Sunday, September 5, 2010

Fuel Cells

How Do Solid Oxide Fuel Cells Work?

Fuel cells function like everyday batteries through electrochemical reactions; however, they do not run down or need to be recharged.  The fuel, ideally pure hydrogen gas, enters the anode compartment where a catalyst encourages the electrons to break away from the hydrogen.  The electrons flow away forming an electric current that flows through the load to the cathode, where oxygen from the air "gobbles up" the free electrons.  The oxygen ions then pass through the electrolyte and form water molecules with the hydrogen protons.  The products of this reaction are water, excess oxygen, and waste heat if the fuel used is pure hydrogen; otherwise, carbon dioxide will also be produced.                

Reaction Equation:  H2 (g) + 1/2O2 (g) → H2O (g)

Fuel For Fuel Cells

Hydrogen gas, water, gasoline, methane, ethanol, natural gas, diesel fuel, and other hydrocarbons can be used as fuel for fuel cells.  Since the reaction requires only hydrogen atoms, a fuel reformer must be added to fuels that are not pure hydrogen.  There are three types of fuel reformers.  The most flexible for heat management are autothermal reformers, which mix steam and oxygen with the fuel to produce hydrogen.  Steam reformers combine the fuel with steam and heat to yield hydrogen.  The third fuel reformer is a two step process called partial oxidation reforming.  In this procedure, added oxygen reacts with the fuel to give hydrogen and carbon monoxide.  The carbon monoxide is then combined with steam to produce more hydrogen.  Each fuel reformer causes individual differences in the chemical nature of the fuel.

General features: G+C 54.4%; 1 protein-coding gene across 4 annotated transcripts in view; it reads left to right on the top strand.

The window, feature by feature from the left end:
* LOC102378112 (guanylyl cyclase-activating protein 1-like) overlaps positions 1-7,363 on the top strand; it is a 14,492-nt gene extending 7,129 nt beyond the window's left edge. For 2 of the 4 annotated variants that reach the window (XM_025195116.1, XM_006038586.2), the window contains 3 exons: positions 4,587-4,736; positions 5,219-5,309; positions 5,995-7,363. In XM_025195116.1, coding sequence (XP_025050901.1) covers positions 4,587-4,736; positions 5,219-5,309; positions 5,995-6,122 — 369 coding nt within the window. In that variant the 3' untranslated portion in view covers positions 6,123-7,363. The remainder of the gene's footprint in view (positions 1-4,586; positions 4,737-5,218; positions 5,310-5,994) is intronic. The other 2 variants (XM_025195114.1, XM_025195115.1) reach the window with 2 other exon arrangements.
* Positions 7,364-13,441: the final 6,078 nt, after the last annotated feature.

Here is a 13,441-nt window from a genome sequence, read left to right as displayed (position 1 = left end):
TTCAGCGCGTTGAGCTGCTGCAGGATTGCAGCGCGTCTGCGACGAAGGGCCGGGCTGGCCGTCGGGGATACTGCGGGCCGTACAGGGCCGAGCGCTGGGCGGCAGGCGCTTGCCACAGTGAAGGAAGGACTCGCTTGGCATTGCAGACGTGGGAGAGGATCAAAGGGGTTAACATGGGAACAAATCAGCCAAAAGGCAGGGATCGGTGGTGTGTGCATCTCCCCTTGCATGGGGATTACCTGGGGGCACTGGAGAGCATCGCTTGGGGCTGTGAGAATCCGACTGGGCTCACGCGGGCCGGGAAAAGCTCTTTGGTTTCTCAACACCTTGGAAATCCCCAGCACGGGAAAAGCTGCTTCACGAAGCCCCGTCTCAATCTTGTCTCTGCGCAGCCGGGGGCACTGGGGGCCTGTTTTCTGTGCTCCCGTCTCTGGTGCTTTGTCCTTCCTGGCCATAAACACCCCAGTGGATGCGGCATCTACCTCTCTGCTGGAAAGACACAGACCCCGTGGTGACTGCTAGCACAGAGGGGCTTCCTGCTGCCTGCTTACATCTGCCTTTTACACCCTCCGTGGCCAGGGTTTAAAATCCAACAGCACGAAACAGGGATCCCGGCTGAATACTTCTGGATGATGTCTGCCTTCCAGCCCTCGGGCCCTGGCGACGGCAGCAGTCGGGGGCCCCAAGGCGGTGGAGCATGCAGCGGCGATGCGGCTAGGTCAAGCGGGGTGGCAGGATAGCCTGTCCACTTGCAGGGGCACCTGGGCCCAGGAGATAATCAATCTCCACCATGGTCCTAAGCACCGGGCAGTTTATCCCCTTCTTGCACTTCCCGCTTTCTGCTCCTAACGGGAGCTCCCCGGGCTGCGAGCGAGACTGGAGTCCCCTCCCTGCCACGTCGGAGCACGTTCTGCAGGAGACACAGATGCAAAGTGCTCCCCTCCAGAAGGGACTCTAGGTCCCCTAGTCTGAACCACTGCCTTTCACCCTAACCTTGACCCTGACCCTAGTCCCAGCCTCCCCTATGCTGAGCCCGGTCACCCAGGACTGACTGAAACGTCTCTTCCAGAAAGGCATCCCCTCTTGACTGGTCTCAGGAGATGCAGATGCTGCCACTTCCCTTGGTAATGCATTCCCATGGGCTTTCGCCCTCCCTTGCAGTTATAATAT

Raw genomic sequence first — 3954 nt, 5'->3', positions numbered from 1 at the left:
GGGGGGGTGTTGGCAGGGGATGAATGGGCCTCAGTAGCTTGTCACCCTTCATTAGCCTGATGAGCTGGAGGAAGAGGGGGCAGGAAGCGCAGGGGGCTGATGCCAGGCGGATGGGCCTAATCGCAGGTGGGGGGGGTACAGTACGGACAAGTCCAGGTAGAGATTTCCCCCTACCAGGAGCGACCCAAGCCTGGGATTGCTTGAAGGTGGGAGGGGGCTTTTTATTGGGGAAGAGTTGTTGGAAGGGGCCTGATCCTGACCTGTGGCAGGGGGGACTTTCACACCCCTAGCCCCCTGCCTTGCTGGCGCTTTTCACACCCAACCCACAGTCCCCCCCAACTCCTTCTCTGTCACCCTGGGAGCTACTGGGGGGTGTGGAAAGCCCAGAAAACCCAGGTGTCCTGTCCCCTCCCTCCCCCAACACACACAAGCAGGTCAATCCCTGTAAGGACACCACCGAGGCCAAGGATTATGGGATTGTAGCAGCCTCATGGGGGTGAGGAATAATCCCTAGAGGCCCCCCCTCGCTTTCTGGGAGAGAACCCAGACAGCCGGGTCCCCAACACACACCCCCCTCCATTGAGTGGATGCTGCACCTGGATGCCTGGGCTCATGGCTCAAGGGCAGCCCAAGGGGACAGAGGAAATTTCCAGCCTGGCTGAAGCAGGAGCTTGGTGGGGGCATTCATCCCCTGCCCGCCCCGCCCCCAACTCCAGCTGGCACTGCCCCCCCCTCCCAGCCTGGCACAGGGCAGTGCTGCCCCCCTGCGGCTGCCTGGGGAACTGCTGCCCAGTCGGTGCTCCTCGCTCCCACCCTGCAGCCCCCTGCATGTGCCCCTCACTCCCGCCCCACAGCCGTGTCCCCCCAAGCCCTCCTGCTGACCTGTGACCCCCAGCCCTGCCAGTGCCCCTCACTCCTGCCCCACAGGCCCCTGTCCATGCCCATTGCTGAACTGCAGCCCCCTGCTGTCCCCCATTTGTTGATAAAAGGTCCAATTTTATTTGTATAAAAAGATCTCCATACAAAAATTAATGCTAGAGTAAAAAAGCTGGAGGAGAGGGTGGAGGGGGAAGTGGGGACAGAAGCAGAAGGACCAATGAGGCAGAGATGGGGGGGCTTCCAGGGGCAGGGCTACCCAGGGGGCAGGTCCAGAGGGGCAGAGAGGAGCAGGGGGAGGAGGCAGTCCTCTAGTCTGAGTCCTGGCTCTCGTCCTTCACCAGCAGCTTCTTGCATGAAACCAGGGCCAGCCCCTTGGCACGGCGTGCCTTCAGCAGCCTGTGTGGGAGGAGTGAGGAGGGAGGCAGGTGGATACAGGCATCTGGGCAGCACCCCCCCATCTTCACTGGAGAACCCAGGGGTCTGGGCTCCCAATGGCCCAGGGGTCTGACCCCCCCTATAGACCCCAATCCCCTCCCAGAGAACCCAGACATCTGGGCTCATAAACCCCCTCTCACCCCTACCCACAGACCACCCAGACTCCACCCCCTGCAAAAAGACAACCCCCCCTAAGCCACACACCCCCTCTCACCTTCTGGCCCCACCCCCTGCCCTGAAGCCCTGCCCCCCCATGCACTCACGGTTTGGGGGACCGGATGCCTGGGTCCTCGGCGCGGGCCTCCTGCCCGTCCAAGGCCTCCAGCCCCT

Fuel Cell Applications

Because of the constant need for energy in almost every aspect of today's life, new, more efficient energy sources are in demand.  Fuel cells can be applied to just about every process that calls for energy.  Transportation, portable power, residential, stationary (power plants, hospitals, public facilities, etc...), and landfill/wastewater treatment  are many of the categories in which fuels cells can replace conventional methods.  Fuel cells have flexible applications that should be utilized.


• A fuel cell is leagues and leagues less complicated than a conventional gas or diesel engine.

• It Is not subject to high temperatures, corrosion or any of the structural weaknesses found in other engines.

• It will, in theory, continue to operate indefinitely, without complication, as long as it has a fuel source.

• it runs quietly, and its sole tailpipe emission is water vapor.

• Conceptually, replacing the current oil-based infrastructure with hydrogen would cost billions, maybe trillions, of dollars.

• Although abundant in the universe, hydrogen is fairly rare in our atmosphere, meaning that it has to be extracted (for example through electrolysis, as explained above) and currently, the process is cost prohibitive and inefficient.

• Its production at energy plants creates excessive carbon dioxide.

• When it burns, a hydrogen flame is virtually invisible; coupled with the gas’s propensity for escaping, in small amounts, almost any tank, there are concerns about explosions. On the plus side, hydrogen is so light it typically is dispersed in the air very quickly.

• On-board storage is a major issue; a hydrogen tank would currently be too large for a car.

• It is a very flammable gas  which further adds to the on-board storage problems.

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